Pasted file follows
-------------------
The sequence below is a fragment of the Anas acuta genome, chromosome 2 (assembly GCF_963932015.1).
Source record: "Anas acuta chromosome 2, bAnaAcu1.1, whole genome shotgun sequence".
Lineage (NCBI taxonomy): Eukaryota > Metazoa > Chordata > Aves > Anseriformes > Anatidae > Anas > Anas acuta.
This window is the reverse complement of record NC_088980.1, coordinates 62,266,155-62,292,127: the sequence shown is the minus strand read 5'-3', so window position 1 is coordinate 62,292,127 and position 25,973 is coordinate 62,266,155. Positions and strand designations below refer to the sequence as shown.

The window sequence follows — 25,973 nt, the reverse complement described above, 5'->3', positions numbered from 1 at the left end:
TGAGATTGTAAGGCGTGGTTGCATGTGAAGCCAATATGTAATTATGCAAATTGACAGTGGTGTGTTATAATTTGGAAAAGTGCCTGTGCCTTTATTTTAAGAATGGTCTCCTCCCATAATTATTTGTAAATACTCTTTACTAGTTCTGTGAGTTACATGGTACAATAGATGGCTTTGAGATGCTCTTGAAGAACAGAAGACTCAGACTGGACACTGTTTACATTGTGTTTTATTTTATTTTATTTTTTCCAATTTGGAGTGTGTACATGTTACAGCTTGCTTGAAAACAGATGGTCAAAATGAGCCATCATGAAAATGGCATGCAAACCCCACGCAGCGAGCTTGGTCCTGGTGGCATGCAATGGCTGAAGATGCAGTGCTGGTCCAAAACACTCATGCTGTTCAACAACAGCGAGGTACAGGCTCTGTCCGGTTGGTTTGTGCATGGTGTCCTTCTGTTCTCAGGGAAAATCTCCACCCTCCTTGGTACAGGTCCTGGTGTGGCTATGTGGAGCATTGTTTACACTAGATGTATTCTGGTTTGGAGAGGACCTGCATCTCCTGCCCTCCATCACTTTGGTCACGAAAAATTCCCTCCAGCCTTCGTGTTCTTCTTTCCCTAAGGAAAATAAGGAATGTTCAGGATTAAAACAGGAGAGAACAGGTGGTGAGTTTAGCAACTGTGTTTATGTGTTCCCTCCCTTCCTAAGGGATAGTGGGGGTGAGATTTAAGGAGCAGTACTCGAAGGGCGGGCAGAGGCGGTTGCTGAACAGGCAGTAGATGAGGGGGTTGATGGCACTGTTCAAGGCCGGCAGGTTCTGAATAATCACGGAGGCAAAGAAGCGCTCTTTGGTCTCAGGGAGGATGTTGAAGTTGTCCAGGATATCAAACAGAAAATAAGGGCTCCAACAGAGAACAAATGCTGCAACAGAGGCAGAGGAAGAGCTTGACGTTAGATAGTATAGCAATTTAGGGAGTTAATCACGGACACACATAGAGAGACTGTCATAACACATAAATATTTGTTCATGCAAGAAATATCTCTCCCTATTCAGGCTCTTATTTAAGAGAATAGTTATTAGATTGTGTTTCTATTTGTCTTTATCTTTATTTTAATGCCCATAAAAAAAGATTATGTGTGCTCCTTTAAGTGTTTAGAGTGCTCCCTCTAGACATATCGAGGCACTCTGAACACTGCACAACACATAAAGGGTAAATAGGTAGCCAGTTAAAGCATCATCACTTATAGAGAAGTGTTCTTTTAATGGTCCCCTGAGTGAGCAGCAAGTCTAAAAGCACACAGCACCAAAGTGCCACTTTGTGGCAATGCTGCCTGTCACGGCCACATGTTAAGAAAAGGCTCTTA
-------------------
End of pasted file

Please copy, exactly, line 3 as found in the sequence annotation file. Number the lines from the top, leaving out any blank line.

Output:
Lineage (NCBI taxonomy): Eukaryota > Metazoa > Chordata > Aves > Anseriformes > Anatidae > Anas > Anas acuta.